“If I have some inside, it will be hardy coming out,” sings the 3 year old from the bathroom. It’s her latest poop song. She often sings to herself when sitting on the toilet, mostly because her mother will not let her walk into the bathroom with reading material. I have a photo of her, sitting on the toilet, reading a book. It’s as close to “old grandpa man” as I ever want to see her get. And after I snapped the shot, we had a long discussion about hemorrhoids, disgusting practices and things that are not allowed in my house. We have very nice chairs with reading lamps and no one has to use the toilet as a library, thank you very much. Point is, the child has to entertain herself somehow while she’s in there, so singing it is.
Hal thinks he’s sneaky, though. I don’t think he was a toilet-reader when we first got married. At least, on his best newlywed behavior, he never tried to take anything into the bathroom that could be classified “library matter.” However, I’ve noticed bad practices creeping up. And the older he gets, and the more confident in our marriage, the more he tries to get away with. Little things about the bathroom, like the left-open toilet lid, have magically started looking more like a bachelor’s pad than my haven on earth. And today, horror of horrors, he actually tried to walk into the bathroom carrying my copy of Picture of Dorian Gray.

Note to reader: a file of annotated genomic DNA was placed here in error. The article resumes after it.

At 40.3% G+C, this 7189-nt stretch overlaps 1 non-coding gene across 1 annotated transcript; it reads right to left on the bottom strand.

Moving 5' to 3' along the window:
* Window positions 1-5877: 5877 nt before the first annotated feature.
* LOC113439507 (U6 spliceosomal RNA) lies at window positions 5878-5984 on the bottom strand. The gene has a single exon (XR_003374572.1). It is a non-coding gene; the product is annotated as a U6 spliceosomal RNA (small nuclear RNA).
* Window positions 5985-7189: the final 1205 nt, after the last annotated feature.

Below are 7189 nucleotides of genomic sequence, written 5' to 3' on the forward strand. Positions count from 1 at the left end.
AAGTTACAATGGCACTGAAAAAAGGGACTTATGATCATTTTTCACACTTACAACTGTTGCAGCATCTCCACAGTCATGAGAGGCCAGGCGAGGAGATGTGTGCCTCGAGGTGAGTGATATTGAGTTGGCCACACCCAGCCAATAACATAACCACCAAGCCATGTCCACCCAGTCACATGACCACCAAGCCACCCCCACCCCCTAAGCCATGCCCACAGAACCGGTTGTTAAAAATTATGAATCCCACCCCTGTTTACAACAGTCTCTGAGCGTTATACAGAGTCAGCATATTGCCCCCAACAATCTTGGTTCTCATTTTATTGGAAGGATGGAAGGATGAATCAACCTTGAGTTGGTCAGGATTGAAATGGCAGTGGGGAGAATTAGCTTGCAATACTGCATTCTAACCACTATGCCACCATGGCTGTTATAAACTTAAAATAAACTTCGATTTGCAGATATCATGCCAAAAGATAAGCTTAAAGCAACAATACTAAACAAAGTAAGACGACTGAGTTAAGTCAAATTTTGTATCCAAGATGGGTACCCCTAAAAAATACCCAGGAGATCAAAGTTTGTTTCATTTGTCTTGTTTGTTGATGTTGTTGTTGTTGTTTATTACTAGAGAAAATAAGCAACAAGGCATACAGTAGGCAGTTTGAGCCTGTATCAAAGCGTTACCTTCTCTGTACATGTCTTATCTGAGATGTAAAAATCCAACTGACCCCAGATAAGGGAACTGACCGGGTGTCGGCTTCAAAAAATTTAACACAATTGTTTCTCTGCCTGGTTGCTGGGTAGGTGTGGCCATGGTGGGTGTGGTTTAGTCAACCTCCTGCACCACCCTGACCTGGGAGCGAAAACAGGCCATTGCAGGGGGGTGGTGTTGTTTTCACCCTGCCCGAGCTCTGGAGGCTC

I find there are several ways to diffuse hostage situations. There’s the best-friend method, which often requires hours of bonding and trust building, and which doesn’t work when someone is currently on the way to the toilet. This method needs advance preparation. Then, there’s the jesting method. Something along the lines of “Oh, I bought toilet paper, so you won’t need the book,” or “Hey, if you hate it that much, just burn it, but don’t torture the poor book.” Occasionally this works, but if your spouse is feeling too manly, his brain may refuse to let the message through. It’s risky is all I’m saying. Today, upon seeing my beloved book headed for sure destruction, I opted for the direct method. “Don’t you dare take my book into that room!” No, there was no smile in my voice, no loving-wife evident. I was all military commando, ready to retrieve a fallen comrade regardless of the risk (substantial) to myself.
The result? He audibly plopped the book onto the desk and continued his journey, alone, as every bathroom trip should be.
Unless, of course, you’re a mother, in which case you never get to potty alone. But, at least I have a 3 year old to sing to me.